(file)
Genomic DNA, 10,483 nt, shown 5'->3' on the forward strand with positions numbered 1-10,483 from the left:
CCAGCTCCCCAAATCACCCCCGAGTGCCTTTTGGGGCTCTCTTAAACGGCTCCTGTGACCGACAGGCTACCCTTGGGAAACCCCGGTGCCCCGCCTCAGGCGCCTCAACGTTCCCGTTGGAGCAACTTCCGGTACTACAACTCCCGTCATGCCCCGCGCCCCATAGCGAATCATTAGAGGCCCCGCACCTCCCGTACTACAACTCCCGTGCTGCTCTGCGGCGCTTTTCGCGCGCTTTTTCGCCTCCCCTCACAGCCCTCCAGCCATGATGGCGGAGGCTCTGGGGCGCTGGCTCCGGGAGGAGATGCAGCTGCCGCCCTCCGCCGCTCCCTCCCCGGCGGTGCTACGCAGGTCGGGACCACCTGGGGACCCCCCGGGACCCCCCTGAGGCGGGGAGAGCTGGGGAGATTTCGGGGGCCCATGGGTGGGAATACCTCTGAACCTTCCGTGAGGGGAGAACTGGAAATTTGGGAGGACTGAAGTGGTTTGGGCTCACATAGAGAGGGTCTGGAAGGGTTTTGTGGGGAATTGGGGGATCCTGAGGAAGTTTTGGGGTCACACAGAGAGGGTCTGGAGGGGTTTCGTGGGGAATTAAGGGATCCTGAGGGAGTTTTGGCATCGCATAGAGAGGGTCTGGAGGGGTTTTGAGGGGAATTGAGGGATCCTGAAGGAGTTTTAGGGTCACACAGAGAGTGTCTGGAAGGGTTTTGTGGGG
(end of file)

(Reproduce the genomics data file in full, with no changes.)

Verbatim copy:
Genomic DNA, 10,483 nt, shown 5'->3' on the forward strand with positions numbered 1-10,483 from the left:
CCAGCTCCCCAAATCACCCCCGAGTGCCTTTTGGGGCTCTCTTAAACGGCTCCTGTGACCGACAGGCTACCCTTGGGAAACCCCGGTGCCCCGCCTCAGGCGCCTCAACGTTCCCGTTGGAGCAACTTCCGGTACTACAACTCCCGTCATGCCCCGCGCCCCATAGCGAATCATTAGAGGCCCCGCACCTCCCGTACTACAACTCCCGTGCTGCTCTGCGGCGCTTTTCGCGCGCTTTTTCGCCTCCCCTCACAGCCCTCCAGCCATGATGGCGGAGGCTCTGGGGCGCTGGCTCCGGGAGGAGATGCAGCTGCCGCCCTCCGCCGCTCCCTCCCCGGCGGTGCTACGCAGGTCGGGACCACCTGGGGACCCCCCGGGACCCCCCTGAGGCGGGGAGAGCTGGGGAGATTTCGGGGGCCCATGGGTGGGAATACCTCTGAACCTTCCGTGAGGGGAGAACTGGAAATTTGGGAGGACTGAAGTGGTTTGGGCTCACATAGAGAGGGTCTGGAAGGGTTTTGTGGGGAATTGGGGGATCCTGAGGAAGTTTTGGGGTCACACAGAGAGGGTCTGGAGGGGTTTCGTGGGGAATTAAGGGATCCTGAGGGAGTTTTGGCATCGCATAGAGAGGGTCTGGAGGGGTTTTGAGGGGAATTGAGGGATCCTGAAGGAGTTTTAGGGTCACACAGAGAGTGTCTGGAAGGGTTTTGTGGGG